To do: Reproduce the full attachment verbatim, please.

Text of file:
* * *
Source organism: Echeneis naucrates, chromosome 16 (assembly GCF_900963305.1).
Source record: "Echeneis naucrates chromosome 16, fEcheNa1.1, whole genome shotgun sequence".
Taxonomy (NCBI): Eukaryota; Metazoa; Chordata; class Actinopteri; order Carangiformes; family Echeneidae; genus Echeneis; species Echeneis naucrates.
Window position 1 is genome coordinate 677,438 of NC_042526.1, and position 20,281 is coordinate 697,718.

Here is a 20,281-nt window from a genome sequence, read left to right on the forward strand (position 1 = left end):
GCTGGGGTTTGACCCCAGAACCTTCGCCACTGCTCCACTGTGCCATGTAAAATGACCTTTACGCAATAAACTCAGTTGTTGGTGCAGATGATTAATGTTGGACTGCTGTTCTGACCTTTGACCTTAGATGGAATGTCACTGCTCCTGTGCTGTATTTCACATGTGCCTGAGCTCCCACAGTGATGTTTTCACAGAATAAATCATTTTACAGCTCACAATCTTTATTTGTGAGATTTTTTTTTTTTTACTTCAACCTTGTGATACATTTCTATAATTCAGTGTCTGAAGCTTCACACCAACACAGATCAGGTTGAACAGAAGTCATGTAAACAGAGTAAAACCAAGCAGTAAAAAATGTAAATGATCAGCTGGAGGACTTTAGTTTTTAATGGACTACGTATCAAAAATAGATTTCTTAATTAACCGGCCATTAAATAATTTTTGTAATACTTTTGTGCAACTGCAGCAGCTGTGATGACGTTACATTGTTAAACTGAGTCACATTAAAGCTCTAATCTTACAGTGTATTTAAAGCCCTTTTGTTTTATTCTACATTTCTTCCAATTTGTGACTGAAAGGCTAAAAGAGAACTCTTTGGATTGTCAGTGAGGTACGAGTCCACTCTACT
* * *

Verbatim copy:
Source organism: Echeneis naucrates, chromosome 16 (assembly GCF_900963305.1).
Source record: "Echeneis naucrates chromosome 16, fEcheNa1.1, whole genome shotgun sequence".
Taxonomy (NCBI): Eukaryota; Metazoa; Chordata; class Actinopteri; order Carangiformes; family Echeneidae; genus Echeneis; species Echeneis naucrates.
Window position 1 is genome coordinate 677,438 of NC_042526.1, and position 20,281 is coordinate 697,718.

Here is a 20,281-nt window from a genome sequence, read left to right on the forward strand (position 1 = left end):
GCTGGGGTTTGACCCCAGAACCTTCGCCACTGCTCCACTGTGCCATGTAAAATGACCTTTACGCAATAAACTCAGTTGTTGGTGCAGATGATTAATGTTGGACTGCTGTTCTGACCTTTGACCTTAGATGGAATGTCACTGCTCCTGTGCTGTATTTCACATGTGCCTGAGCTCCCACAGTGATGTTTTCACAGAATAAATCATTTTACAGCTCACAATCTTTATTTGTGAGATTTTTTTTTTTTTACTTCAACCTTGTGATACATTTCTATAATTCAGTGTCTGAAGCTTCACACCAACACAGATCAGGTTGAACAGAAGTCATGTAAACAGAGTAAAACCAAGCAGTAAAAAATGTAAATGATCAGCTGGAGGACTTTAGTTTTTAATGGACTACGTATCAAAAATAGATTTCTTAATTAACCGGCCATTAAATAATTTTTGTAATACTTTTGTGCAACTGCAGCAGCTGTGATGACGTTACATTGTTAAACTGAGTCACATTAAAGCTCTAATCTTACAGTGTATTTAAAGCCCTTTTGTTTTATTCTACATTTCTTCCAATTTGTGACTGAAAGGCTAAAAGAGAACTCTTTGGATTGTCAGTGAGGTACGAGTCCACTCTACT